“Blindness”: This word occurs only here (and in Gen. 19:11). The term is related to “light” and seems to mean “a dazzling from bright light” (note the “chariots of fire” in verse 17). Both biblical uses of the term involve a miraculous act with angelic presence and both are used in the context of deliverance from danger.

It is amazing, the power that the LORD had given Elisha. This blindness was speaking of them being confused, and not being able to take Elisha. It was not total blindness, but partial, since they would be able to see enough to follow Elisha. We do know, they were not thinking clearly, to let the one they had come for lead them away.

2 Kings 6:19 "And Elisha said unto them, This [is] not the way, neither [is] this the city: follow me, and I will bring you to the man whom ye seek. But he led them to Samaria."

“Follow me … to the man whom ye seek”: By going to Samaria himself, Elisha did not lie, but did truly lead the Syrian army to where he ultimately would be found.

They blindly followed Elisha away from Dothan. Samaria would have been the last place they would have gone, if they had been aware of what they were doing.

2 Kings 6:20 "And it came to pass, when they were come into Samaria, that Elisha said, LORD, open the eyes of these [men], that they may see. And the LORD opened their eyes, and they saw; and, behold, [they were] in the midst of Samaria."

“Into Samaria”: God delivered a sizable portion of the Syrian army into the hands of Israel without bloodshed. The Syrians discovered they were surrounded and captives of Israel.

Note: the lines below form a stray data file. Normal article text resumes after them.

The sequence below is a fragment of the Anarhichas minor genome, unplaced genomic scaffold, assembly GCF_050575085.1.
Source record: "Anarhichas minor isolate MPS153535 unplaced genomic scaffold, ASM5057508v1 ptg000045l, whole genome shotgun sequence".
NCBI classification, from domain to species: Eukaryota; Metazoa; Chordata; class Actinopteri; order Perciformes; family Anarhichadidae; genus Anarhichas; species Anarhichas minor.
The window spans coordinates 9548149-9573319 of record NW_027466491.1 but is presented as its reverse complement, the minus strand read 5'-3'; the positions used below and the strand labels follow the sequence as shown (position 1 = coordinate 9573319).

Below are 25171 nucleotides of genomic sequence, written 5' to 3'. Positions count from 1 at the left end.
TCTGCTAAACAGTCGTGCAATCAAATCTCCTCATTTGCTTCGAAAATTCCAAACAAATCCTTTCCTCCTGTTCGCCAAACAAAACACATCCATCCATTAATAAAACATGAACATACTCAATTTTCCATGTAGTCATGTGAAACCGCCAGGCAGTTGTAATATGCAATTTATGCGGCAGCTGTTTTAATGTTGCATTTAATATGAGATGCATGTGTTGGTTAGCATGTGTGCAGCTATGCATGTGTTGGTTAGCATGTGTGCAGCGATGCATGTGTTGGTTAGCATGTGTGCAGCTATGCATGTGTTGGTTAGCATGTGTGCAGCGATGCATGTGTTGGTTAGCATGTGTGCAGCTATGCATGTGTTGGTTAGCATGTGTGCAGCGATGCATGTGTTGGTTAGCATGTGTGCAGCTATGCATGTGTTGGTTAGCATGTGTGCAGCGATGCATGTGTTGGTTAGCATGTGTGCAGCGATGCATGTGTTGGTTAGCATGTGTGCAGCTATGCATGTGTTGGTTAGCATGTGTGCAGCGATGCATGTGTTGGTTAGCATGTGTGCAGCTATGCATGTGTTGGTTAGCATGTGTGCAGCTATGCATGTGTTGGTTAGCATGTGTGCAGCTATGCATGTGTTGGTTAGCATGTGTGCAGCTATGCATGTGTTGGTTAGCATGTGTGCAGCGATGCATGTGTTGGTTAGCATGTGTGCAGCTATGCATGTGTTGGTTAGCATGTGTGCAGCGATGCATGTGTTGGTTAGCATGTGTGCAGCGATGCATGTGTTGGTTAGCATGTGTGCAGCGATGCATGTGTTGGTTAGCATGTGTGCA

Elisha had led them inside the walls of the enemy, even into the capital of Samaria. After he had led them into the city, he asked the LORD to open their eyes, and let them see where they were. Before, they had eyes to see, and they did not see; now they have eyes to see, and they do see.

 

Verses 21-23: This incident showed two things:

(1) The power of kindness;

(2) Elisha’s compassion.

The decision to love Israel’s neighbors (Lev. 19; Luke 10:25-37), not only overcame the king’s recklessness but caused the Syrians to stop invading them. For the “king” to call Elisha “my father” signaled the prophet’s spiritual authority.

2 Kings 6:21 "And the king of Israel said unto Elisha, when he saw them, My father, shall I smite [them]? shall I smite [them]?"

“My father” (see note on 5:13). By using this expression, which conveyed the respect a child had for his father, King Jehoram of Israel acknowledged the authority of Elisha.

Elisha is not the father of the king. This is a name showing respect. Now, that this great army of Syria is in the hands of the king of Israel, what does he do with them? He is an evil king, and his first thought is to kill them. Since Elisha brought them to him, he asks him what to do to them.

2 Kings 6:22 "And he answered, Thou shalt not smite [them]: wouldest thou smite those whom thou hast taken captive with thy sword and with thy bow? set bread and water before them, that they may eat and drink, and go to their master."

“Thou shalt not smite them”: Elisha, bearing divinely delegated authority, prohibited the execution of the captives. It was uncommon and unusually cruel to put war captives to death in cold blood, even when taken by the point of a sword but especially by the miraculous power of God. Kindness would testify to the goodness of God and likely stall future opposition from the Aramean, or Syrian, raiders. These kind deeds gained a moral conquest (verse 23).